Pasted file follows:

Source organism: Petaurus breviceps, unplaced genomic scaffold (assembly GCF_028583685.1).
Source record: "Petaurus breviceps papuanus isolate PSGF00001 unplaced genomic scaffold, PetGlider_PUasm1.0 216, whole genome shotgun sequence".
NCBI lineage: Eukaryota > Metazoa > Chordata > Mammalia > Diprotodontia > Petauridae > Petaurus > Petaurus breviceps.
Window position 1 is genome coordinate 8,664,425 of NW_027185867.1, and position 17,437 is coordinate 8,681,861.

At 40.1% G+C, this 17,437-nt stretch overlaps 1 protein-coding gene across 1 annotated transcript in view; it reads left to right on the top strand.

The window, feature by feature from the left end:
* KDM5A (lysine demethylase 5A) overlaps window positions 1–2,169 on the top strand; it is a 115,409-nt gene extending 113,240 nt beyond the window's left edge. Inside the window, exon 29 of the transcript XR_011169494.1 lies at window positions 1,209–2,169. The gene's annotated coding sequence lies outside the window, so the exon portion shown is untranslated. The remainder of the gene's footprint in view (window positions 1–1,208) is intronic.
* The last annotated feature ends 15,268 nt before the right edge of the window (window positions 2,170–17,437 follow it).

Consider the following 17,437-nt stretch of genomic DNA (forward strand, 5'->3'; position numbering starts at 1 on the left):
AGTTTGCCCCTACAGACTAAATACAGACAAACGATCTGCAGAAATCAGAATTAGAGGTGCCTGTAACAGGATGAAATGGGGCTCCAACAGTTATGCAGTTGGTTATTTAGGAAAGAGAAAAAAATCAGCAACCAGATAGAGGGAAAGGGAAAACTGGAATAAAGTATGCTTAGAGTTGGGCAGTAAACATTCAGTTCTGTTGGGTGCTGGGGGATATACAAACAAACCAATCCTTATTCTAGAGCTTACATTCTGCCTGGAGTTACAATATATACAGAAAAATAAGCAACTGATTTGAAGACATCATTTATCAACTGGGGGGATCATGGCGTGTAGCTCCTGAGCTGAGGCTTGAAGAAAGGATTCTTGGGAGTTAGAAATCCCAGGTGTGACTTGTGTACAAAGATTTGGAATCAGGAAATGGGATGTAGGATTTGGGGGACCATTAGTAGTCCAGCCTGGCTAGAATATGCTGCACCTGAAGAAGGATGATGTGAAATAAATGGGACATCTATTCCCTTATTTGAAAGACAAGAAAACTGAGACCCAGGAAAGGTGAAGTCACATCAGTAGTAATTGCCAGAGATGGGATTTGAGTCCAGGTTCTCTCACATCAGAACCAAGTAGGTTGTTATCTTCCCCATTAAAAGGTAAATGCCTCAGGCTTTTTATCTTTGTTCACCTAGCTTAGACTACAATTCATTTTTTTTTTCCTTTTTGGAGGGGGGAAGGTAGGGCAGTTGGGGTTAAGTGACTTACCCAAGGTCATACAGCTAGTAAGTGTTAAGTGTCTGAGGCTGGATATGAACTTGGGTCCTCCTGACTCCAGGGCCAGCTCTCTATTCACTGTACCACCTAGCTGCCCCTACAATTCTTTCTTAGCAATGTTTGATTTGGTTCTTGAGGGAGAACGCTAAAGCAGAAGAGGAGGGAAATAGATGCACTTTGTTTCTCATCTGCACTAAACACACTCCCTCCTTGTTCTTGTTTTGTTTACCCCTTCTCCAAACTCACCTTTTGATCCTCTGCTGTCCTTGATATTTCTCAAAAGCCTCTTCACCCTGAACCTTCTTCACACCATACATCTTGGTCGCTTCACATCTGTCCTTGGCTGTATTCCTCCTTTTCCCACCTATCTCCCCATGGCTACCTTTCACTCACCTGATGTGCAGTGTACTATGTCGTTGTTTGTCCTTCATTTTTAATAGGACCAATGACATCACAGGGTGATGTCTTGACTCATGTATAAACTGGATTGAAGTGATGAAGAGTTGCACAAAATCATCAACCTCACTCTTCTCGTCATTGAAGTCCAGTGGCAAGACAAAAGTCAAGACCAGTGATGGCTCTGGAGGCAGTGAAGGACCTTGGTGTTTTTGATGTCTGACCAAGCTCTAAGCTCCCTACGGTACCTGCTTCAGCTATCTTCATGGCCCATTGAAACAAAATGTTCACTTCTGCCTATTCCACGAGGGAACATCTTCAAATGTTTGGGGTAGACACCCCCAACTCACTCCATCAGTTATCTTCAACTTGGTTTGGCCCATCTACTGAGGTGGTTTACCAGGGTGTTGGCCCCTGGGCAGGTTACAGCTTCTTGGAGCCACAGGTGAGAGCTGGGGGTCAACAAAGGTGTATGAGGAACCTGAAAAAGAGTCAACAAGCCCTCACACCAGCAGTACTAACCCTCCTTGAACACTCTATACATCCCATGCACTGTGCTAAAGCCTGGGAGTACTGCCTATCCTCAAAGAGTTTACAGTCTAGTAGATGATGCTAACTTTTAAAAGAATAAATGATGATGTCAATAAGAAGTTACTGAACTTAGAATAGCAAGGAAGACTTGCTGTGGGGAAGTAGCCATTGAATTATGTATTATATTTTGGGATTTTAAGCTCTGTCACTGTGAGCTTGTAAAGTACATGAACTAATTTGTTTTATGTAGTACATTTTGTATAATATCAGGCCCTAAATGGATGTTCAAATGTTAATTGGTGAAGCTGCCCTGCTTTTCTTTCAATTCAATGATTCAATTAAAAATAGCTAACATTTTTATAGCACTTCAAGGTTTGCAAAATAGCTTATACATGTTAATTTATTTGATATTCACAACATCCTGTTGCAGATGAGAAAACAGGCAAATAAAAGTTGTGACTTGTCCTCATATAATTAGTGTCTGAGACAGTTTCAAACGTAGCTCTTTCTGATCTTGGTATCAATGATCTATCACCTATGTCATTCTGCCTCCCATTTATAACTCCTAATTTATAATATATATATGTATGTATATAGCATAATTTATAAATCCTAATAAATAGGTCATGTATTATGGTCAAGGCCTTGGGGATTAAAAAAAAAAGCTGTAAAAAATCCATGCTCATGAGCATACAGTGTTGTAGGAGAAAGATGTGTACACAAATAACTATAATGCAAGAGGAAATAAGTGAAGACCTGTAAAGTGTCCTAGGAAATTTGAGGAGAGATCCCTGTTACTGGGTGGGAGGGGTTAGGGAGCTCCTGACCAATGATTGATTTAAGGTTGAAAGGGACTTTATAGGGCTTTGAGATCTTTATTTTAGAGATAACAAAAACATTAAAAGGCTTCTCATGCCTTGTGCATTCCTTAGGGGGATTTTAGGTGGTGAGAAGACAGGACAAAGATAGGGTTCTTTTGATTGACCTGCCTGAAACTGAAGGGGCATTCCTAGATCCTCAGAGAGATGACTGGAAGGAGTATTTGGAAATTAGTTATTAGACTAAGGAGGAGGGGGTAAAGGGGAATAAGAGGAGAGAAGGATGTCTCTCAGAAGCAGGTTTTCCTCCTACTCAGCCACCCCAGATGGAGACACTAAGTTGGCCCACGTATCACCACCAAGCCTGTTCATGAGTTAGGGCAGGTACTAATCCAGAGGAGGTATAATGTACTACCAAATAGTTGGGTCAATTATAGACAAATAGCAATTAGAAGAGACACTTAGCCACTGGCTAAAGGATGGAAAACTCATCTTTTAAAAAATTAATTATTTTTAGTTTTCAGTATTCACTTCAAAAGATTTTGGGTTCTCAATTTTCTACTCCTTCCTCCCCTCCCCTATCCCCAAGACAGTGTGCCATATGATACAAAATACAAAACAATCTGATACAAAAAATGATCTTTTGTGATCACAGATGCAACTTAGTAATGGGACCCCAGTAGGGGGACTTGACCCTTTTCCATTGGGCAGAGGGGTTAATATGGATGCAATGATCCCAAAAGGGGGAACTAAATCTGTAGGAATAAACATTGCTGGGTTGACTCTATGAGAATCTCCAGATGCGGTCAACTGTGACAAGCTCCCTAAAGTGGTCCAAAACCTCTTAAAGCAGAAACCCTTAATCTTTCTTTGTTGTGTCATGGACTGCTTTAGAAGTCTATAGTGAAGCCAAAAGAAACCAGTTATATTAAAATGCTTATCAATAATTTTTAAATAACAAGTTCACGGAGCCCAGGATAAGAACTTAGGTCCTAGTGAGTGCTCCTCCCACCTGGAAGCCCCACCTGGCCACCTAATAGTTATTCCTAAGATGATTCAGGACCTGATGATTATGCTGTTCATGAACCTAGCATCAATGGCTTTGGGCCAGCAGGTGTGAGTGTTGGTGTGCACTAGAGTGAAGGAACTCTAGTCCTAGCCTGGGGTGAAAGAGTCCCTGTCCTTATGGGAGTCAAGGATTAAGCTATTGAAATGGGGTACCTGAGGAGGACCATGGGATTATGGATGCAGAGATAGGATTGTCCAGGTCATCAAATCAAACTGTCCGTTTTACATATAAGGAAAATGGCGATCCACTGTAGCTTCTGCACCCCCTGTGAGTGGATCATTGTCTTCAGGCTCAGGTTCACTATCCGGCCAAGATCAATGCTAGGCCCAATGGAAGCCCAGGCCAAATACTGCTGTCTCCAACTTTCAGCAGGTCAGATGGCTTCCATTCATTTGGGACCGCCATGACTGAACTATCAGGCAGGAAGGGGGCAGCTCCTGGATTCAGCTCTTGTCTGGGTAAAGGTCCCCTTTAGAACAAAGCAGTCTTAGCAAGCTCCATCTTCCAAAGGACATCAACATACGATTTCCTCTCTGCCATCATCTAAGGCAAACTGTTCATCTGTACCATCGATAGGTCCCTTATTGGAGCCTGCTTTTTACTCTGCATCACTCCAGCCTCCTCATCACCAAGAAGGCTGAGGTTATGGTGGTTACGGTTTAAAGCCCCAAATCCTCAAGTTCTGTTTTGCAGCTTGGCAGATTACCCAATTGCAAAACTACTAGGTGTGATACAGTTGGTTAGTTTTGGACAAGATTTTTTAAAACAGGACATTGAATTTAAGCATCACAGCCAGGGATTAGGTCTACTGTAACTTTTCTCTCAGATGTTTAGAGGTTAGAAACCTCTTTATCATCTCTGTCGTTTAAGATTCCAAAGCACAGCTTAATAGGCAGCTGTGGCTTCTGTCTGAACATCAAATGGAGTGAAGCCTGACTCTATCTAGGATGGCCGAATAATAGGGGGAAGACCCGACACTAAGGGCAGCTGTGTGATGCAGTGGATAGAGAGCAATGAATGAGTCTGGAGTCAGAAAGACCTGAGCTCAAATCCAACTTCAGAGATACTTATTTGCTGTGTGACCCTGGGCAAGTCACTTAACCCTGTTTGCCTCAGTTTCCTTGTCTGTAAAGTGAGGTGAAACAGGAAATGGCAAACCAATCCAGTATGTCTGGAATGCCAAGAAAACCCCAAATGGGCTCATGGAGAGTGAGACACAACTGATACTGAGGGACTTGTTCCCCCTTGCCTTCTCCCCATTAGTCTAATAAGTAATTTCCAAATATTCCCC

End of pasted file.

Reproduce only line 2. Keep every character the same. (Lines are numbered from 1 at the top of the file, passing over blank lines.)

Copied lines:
Source record: "Petaurus breviceps papuanus isolate PSGF00001 unplaced genomic scaffold, PetGlider_PUasm1.0 216, whole genome shotgun sequence".